Great Advice from the “What I Wish…” Article

“You are what the kids need you to be at the moment” (Collins, 2016)   This quote really struck a nerve for me in a good way.   Admittedly, I am extremely new to this teaching thing, but without knowing or putting it into a phrase, this has become on of my biggest realizations.   Unfortunately, it wasn’t all that long ago that I thought that just being the teacher (or aide at the time) meant that I was in charge, and learning was what was about to happen.   More and more I realize; first you have to gain the respect by building relationships, and then you have to be ready to be so much more than the instrument that imparts information to them.   As a teacher I have had to be psychologist, therapist, dad, mom, friend, protector, elder, and role model before ever getting the opportunity to share curriculum with students.   It seems to me that this flexibility and resilience are essential attributes of teaching, and help to foster a safe and welcoming environment for students.

Like Amber mentioned in her blog, I also like the part about throwing out the notion of perfect lesson plans.   I hadn’t quite given up on that idea already, but it was close to dismissed.   Some of my best lessons have been some that didn’t go anything like they were planned, but this isn’t always the case.   Sometimes a lesson will just seem to tank from out of nowhere, and although I think it is good to try and learn something from it, I can’t stay hung up on it any longer than it takes to try and figure out what to do different next time.

To be honest, I didn’t really like the “Let Care Shine Through” article.   I thought there were a few good points like how to boost a student’s self esteem, that is content with average, and “don’t let deficit-based thinking infect…” (Bondy, 2016)   I got hung up on the part about a social injustice and repaying an education debt owed to historically underserved people.   These sorts of statements make me defensive, because I don’t feel as though I owe anyone anything, and I don’t think anyone owes me anything regardless of where I come from or where they come from.   I would like to think that we will all earn what we get.   I have absolutely nothing to due with past injustices.   That is exactly what they are – in the past – perpetrated by someone other than myself.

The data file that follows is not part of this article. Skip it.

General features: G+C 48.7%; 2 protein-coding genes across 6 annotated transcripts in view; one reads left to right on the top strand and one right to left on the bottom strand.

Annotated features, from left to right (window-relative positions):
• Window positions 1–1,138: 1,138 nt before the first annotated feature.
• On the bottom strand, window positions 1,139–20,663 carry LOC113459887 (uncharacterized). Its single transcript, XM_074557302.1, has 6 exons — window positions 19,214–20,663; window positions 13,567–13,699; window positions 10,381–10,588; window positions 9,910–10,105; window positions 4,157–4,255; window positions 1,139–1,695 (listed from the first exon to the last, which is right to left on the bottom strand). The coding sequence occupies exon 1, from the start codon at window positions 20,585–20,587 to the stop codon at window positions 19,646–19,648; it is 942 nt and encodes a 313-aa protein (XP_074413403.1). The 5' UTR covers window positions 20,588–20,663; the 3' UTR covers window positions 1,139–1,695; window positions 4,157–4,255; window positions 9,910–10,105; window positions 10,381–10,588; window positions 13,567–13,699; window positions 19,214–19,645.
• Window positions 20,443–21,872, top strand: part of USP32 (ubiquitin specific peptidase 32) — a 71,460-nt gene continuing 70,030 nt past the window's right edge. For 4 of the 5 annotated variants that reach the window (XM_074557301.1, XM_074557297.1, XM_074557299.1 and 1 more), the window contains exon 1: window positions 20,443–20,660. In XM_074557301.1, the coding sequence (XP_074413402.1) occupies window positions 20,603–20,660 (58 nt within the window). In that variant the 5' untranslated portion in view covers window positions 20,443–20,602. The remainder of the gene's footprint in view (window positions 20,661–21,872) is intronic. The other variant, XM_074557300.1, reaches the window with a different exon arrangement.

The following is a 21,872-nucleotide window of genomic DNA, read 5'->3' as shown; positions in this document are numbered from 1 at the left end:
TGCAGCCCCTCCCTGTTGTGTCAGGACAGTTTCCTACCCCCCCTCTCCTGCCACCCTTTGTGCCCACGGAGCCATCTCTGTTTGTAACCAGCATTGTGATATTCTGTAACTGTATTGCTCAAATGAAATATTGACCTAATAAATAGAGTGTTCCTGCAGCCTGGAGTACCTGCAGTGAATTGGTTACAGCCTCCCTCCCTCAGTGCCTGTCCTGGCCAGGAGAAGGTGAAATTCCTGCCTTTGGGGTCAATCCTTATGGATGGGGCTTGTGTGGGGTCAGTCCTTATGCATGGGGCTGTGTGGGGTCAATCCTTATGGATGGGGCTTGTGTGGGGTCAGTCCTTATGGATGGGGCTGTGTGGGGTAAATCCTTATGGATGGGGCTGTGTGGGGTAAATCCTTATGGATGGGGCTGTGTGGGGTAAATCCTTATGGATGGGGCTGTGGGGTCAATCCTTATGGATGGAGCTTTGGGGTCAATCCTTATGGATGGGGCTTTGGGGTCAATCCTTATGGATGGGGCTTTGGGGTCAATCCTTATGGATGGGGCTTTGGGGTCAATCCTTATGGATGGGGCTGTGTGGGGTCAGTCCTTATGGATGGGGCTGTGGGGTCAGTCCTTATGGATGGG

At this website there is a suggestion about a conflict corner as a way for students to resolve their own problems without coming to the teacher to tattle.   Basically, in order to tattle, they need to have first tried to resolve the issue on their own through a pre determined set of steps.   I like it in theory.   I have a third grade boy and fifth grade girl who demand a significant portion of my time going back and forth.